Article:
Here’s an example of an implication of this. If we as women are told that we are attracted to men and that aggression is male, it isn’t surprising that some of us can learn to eroticise aggression. This is in a complex way because of other contradicting superficial social messages about aggression. Even if it is socially conditioned, that still means it can be a very powerful response. However, awareness of this response means you can adapt it. Practicitioners of safe, sane, consensual BDSM learn to use their responses in controlled environments that do not overflow necessarily into their social interactions.

Our biology is also more adaptable than we give it credit for. Behaviour and a change in environment can trigger changes in our biology due to our dynamic feedback systems. Whilst we can’t change our genes, the pattern of gene expression (genes can be turned on and off in a sense) can be regulated by our environment and our behaviour.

In summary, biology and environment are complex systems that interact dynamically. Awareness of how this works and what is actually necessarily ‘biological’ gives us insights into why we think how we think about gender. This also gives us an avenue to change that and disown memes that are unnecessary for our survival.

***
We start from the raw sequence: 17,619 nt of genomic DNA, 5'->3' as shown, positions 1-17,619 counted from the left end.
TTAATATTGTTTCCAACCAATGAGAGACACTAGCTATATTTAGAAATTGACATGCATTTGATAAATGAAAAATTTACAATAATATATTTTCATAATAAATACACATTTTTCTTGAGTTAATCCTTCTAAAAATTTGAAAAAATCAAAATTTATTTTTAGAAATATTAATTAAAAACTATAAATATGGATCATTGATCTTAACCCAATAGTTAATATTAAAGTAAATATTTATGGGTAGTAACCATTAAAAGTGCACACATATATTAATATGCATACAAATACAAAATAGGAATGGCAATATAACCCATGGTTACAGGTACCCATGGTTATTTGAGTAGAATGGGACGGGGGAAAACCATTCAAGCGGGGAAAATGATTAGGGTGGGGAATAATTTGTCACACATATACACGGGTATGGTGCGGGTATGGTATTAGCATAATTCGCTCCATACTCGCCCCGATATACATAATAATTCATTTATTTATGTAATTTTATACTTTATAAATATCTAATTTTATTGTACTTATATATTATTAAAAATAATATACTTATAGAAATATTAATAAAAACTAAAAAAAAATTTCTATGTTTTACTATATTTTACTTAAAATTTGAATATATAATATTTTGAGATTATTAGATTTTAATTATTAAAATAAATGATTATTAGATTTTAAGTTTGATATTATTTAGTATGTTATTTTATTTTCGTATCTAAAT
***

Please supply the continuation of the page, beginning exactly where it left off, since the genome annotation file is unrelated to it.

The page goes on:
Anita Sarkeesian REVEALED

Insincere apologies for the ridicilous title. For more about Sarkeesian and who she is, here is a youtube video series on her:

Anita Sarkeesian Part 1: The College Graduate

Anita Sarkeesian Part 2: Burqa Beach Party

I don’t agree with the implicit/explicit views of the person who made the videos (including the weird flyby reference to burqas), but the information/background on her is pretty interesting.

For balance, here’s her TEDxWomen talk on Cybermobs and Online Harassment

Damsel in Distress (Part 1) Tropes vs Women by Anita Sarkeesian

You can see the video in question here, which discusses the use of the damsel in distress as a trope in videogames.

Her critique illustrates so many elements of what I find inadequate in modern feminist discourse. I’ll be fair to her, the tone is seemingly meant to be patronisingly/matronisingly simplistic Feminism 101, which doesn’t leave room for complexity. To sum up my criticism of her criticism, she leaves behind a discussion of masculinity and, thus, men.

First of all, what I’d like to say is that there’re popular games such as Tomb Raider with strong female protagonists. The latest instalment — which I’d love to play once I have a life and an income — is written by Rhianna Pratchett; she discusses it here.